Science says happier people are raised by parents who do this one thing, according to Jeff Haden. But, I need to ask: What if the parent has no idea how to properly execute this thing?
According to a study from the University College London, they found that people who perceived their parents as less psychologically controlling and more caring as they were growing up were likely to be happier and more satisfied adults. I get that. I can see the huge advantages of having a solid, caring and warm foundation versus the mind games and emotional blackmail tactics usually employed by parents of yore and perhaps even now. Only a mother knows how to instill gnawing guilt, and a father’s disapproval can crush even the most accomplished adult.
That being said, if we the parents are the products of over-controlling parents, how can we be expected to raise happy, adult children? Would we even know how? Children learn what they live, and I, like many, learned the direct opposite of a caring and warm environment.
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So, being an avid believer in modeling behavior, I decided I needed to learn how to be happy. This seemed a rather odd goal because I didn't consider myself to be unhappy, but I wasn't necessarily happy. Sure, things were good, but I always found myself pressed for time, worried about something or rushing to do everything. My responsibilities as a mom, wife and worker always seemed to get in the way of just being happy, or more importantly, I let those things get in the way of my happiness.
The takeaway for me is that the No. 1 most important thing any parent can do to nurture their child’s happiness, contentment and confidence, is to show them not only how to do all those things, but what it looks like.
So what does happy look like? Do you know? Are you modeling happy? If you asked your children right now, “Do you think mommy and/or daddy is happy?,” you would be shocked at their answers.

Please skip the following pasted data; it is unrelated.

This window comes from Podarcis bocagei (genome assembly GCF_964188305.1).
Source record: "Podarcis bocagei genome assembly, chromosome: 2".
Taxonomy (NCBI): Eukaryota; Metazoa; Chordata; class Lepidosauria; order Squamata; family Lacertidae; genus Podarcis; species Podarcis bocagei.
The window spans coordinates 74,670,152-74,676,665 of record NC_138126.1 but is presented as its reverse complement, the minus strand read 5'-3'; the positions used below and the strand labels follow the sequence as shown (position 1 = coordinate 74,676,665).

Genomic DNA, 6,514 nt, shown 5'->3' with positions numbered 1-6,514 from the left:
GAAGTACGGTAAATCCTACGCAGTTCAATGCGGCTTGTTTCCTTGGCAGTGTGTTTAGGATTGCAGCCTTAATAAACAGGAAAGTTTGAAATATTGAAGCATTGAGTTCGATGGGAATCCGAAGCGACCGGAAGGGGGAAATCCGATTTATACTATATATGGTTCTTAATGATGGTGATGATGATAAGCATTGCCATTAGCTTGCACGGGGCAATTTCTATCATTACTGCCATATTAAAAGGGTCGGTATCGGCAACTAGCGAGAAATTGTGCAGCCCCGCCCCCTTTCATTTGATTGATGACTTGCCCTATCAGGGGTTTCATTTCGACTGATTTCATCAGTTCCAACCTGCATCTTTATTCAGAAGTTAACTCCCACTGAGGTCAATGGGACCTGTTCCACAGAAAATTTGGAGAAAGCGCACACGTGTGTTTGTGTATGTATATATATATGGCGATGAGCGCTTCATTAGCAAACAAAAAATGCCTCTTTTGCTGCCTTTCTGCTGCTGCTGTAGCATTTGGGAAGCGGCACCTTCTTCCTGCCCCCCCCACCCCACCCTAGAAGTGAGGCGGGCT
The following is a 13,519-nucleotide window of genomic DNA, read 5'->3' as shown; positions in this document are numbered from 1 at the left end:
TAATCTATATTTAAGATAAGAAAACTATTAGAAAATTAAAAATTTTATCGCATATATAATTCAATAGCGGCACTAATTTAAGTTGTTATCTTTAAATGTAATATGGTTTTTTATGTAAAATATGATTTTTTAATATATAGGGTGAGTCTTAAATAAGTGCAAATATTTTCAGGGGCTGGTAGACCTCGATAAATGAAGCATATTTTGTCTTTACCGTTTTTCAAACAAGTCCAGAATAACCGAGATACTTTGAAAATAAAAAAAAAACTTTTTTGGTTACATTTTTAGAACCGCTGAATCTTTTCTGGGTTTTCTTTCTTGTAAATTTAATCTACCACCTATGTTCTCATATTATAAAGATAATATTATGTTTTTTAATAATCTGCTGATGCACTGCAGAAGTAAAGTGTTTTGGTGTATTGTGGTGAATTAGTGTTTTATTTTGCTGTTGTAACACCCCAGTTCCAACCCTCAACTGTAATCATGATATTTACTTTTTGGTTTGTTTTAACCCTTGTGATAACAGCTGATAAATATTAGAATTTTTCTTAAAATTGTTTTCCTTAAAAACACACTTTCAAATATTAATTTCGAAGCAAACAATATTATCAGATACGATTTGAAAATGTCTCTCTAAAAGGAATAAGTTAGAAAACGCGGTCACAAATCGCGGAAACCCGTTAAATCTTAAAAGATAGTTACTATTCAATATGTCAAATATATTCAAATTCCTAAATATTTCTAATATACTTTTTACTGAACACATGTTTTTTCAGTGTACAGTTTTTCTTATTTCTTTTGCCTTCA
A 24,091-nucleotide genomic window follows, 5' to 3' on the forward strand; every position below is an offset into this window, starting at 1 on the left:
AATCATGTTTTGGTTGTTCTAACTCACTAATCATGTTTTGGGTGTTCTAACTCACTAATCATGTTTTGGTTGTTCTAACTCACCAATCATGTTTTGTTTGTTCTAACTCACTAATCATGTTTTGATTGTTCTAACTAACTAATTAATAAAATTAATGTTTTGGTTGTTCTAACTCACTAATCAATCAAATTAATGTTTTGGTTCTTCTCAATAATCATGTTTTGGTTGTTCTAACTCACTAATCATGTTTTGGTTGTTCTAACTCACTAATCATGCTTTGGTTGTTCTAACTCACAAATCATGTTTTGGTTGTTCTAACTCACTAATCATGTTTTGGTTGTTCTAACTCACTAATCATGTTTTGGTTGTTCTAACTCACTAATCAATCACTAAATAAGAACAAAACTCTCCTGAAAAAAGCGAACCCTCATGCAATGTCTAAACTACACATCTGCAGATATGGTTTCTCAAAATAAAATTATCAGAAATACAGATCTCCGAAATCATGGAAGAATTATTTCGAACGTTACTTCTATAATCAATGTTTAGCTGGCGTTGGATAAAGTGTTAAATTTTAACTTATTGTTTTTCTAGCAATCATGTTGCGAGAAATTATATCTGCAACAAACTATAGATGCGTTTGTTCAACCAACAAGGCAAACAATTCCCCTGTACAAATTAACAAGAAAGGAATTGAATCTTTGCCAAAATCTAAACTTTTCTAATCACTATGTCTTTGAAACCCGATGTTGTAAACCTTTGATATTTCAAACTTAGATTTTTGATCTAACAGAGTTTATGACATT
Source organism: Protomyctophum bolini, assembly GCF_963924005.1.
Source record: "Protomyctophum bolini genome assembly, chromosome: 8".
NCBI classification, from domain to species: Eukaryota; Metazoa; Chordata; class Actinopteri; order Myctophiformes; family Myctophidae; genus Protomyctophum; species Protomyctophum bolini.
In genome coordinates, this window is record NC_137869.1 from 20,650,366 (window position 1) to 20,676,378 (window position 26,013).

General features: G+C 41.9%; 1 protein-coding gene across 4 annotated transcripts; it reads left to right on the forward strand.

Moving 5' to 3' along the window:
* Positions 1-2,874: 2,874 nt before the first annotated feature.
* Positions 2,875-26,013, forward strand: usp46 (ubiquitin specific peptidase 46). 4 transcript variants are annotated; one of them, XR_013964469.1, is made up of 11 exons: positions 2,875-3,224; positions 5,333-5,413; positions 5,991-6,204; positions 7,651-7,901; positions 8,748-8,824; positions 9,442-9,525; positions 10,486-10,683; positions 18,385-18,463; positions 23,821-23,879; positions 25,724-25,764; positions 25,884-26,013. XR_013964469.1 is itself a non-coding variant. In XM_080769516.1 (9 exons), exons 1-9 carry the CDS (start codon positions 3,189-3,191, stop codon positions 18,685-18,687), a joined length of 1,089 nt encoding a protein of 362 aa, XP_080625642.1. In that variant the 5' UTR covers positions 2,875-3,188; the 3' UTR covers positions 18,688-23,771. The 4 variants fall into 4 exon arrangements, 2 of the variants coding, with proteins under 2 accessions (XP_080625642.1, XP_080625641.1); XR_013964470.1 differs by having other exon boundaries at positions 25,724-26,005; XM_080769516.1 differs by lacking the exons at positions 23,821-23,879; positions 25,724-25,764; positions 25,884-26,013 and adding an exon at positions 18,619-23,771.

Younger children tend to say their parents are happy "most of the time" with the exception of when their parents get home from work, are stuck in traffic, paying bills, shopping, getting the car fixed, fighting about money, etc.
Adolescents, on the other hand, will say their parents are never happy. “They’re always stressed out. They’re miserable because they’re broke all the time. They hate their jobs. They never laugh. They have no idea how to have fun. They don’t even smile.”
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Talk about a reality check. How do you think your children would grade you on the happiness scale?
Think about it, our children usually don't do what we tell them to do, but they always do as we do, even when they say, "I will never say that to my child" or "I will never do that with my children." I would wager big money that in 10 to 15 years, they will be doing and saying the exact same things they swore they would never do or say. And this is why it is so important to make your happiness, as the parent, your No. 1 priority.
Taking care of yourself—your physical, mental and spiritual wellbeing—is paramount to teaching your children how to value themselves. They need to see you tend to your own happiness so they will know it's OK to take time for themselves, to do whatever it is that makes them feel recharged, refreshed and happy with how they show up in the world, and more importantly, to those that matter most.
In a nutshell, your child's adulthood happiness depends on your happiness right now. The happier you are, the more energy and ease you will have to literally swaddle your child in warmth and caring. —Heidi Crux via Fairygodboss
A version of this post previously appeared on Fairygodboss, the largest career community that helps women get the inside scoop on pay, corporate culture, benefits and work flexibility. Founded in 2015, Fairygodboss offers company ratings, job listings, discussion boards and career advice.